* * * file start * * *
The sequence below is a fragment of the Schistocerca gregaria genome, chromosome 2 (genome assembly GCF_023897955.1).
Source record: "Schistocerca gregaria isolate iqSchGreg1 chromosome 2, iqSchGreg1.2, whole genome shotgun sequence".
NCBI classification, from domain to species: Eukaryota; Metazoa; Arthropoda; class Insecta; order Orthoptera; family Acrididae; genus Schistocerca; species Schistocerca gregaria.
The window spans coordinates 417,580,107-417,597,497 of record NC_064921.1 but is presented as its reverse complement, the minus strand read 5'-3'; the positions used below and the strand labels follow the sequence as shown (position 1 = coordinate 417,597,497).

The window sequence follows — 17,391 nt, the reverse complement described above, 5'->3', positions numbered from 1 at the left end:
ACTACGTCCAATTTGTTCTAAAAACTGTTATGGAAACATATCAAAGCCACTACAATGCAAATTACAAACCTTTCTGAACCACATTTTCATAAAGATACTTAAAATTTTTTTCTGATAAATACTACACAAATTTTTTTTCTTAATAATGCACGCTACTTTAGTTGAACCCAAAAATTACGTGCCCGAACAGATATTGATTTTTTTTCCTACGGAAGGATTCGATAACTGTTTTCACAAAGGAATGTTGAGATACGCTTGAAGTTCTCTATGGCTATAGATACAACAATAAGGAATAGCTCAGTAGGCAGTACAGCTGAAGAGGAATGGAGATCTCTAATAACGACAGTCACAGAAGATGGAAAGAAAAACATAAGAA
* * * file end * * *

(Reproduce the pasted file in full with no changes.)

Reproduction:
The sequence below is a fragment of the Schistocerca gregaria genome, chromosome 2 (genome assembly GCF_023897955.1).
Source record: "Schistocerca gregaria isolate iqSchGreg1 chromosome 2, iqSchGreg1.2, whole genome shotgun sequence".
NCBI classification, from domain to species: Eukaryota; Metazoa; Arthropoda; class Insecta; order Orthoptera; family Acrididae; genus Schistocerca; species Schistocerca gregaria.
The window spans coordinates 417,580,107-417,597,497 of record NC_064921.1 but is presented as its reverse complement, the minus strand read 5'-3'; the positions used below and the strand labels follow the sequence as shown (position 1 = coordinate 417,597,497).

The window sequence follows — 17,391 nt, the reverse complement described above, 5'->3', positions numbered from 1 at the left end:
ACTACGTCCAATTTGTTCTAAAAACTGTTATGGAAACATATCAAAGCCACTACAATGCAAATTACAAACCTTTCTGAACCACATTTTCATAAAGATACTTAAAATTTTTTTCTGATAAATACTACACAAATTTTTTTTCTTAATAATGCACGCTACTTTAGTTGAACCCAAAAATTACGTGCCCGAACAGATATTGATTTTTTTTCCTACGGAAGGATTCGATAACTGTTTTCACAAAGGAATGTTGAGATACGCTTGAAGTTCTCTATGGCTATAGATACAACAATAAGGAATAGCTCAGTAGGCAGTACAGCTGAAGAGGAATGGAGATCTCTAATAACGACAGTCACAGAAGATGGAAAGAAAAACATAAGAA